Redeeming Love creates opportunities for gospel conversations / Chloe Newton

“My love isn’t a weapon, it’s a lifeline, reach out and take hold, and don’t let go.”

This quote is undoubtedly from a love story. Anyone could picture a young man speaking this to the love of his life. Yet, the love story this quote derives from is unorthodox. This love story is centered around a prostitute, which seems to be a paradox. However, the Bible and Francine River’s Redeeming Love would beg to differ. After 30 prolonged years of waiting, the well-known Christian romance novel finally debuted in movie theaters. 

Katya Blackwell, a junior from Hattiesburg, Miss., who has read Redeeming Love 15 times said, “I was really excited because I thought it was going to be almost word-for-word from the book.”

Because Redeeming Love was based on the book of Hosea in the Bible, it creates endless opportunities for Christians to share the gospel. Taking place in Paradise, Calif., during the gold rush of the 1850s, the loose interpretation of Hosea captures biblical themes incomprehensible to the world. But what a great way to start conversations for the Kingdom of God!

People love discussing their favorite films, scores, characters, and scenes. Films are in a sense a love language to modern society. Movies, like Redeeming Love, with a large focus on morals create opportunities for evangelical Christians to meet the culture where it is. 

Cass Harris, a freshman from Kimberly, Ala., said, “[Forgiveness] is not something that makes sense to people.” 

The biblical account of Hosea is a metaphor for the relationship between God and His unfaithful people. River’s characters Angel (Abigail Cowen) and Michael Hosea (Tom Lewis) represent the prophet, Hosea, and the prostitute, Gomer. While the book of Hosea is written exclusively from the perspective of the prophet, the movie swings back and forth between the perspectives of Angel and Michael.

PC: Universal; Caption: Angel (Abigail Cowen) and Michael (Tom Lewis) wake up for an early sunrise. Lewis slayed his first major role as Michael Hosea.

Lewis, having never starred in any other major films, used his eyes to capture his emotions unlike any other actor in the movie. His eyes reveal a clear story of longing, patience, disappointment, forgiveness, and a hint of jealousy (the righteous kind of course; he is a representation of God). Throughout the film, one motive depicted in the eyes of Michael remains constant. Love.

When Michael first lays eyes on Angel, after his marriage to her, and through each time that Angel unjustifiably runs away from the safety of his home, Michael’s love remains steadfast just like the love God has for His people. Besides love, themes of identity, forgiveness, and redemption seep through the story.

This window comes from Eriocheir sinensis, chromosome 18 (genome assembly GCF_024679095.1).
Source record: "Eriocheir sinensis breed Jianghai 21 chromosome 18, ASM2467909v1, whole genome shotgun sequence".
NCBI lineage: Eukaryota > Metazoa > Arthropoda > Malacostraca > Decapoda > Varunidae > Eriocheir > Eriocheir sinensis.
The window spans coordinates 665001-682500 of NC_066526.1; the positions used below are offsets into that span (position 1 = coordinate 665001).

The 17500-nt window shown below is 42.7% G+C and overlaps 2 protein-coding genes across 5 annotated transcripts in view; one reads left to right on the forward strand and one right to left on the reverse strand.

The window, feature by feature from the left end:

Harris related heavily to Angel’s struggle with identity. 

Angel talked about how she would always be the same person and how she would never be anything more than a prostitute. She never saw herself as Michael’s wife or any of the things he told her that she was. In highschool, I thought I could never be anything else. But the Lord had something else.

These themes are clearly interwoven into the story. But in the special case of Redeeming Love, the question is not whether or not the themes were distinct but whether or not the film did the biblical symbolism justice. For a Christian, who has experienced the complete forgiveness and grace of God first hand, yes the symbolism is evident. However, for a nonbeliever, it was not so.

“To a non-believer, the movie just looks like another romance story. It wasn’t very clear that Michael was trying to portray God’s love and Angel as us being sinners,” said Blackwell.

PC: Chloe Newton; Caption: Katya Blackwell, junior, has read Redeeming Love by Francine Rivers 15 times. She was extremely excited to see the story come to life on the big screen.

Unlike most love stories, Redeeming Love carries more depth to it. Topics of prostitution, incest, and Hebefilia are discussed and insinuated. Viewers should proceed in caution when watching the film. Despite the PG-13 rating, the film contains two graphic scenes.

Some scenes are difficult to watch and are even more difficult to discuss. But the truth is, this world is broken and is filled with broken people. Stories like Redeeming Love reflect this truth. Truth the world doesn’t want to hear. But this film is an aid to Christians to share the hope of Jesus Christ to the world. It’s like God is handing His people the perfect opportunity to share the gospel. In addition, believers need to be reminded of Jesus and his grace. Sisters and brothers in Christ need to be spiritually fed too.

When Christians participate in watching movies like Redeeming Love, hearts and minds should be set on searching for the gospel. The apostle, Paul, tells believers in Colossae, “Set your minds on things that are above, not on things that are on earth.” (Col. 3:2, ESV, 2016)

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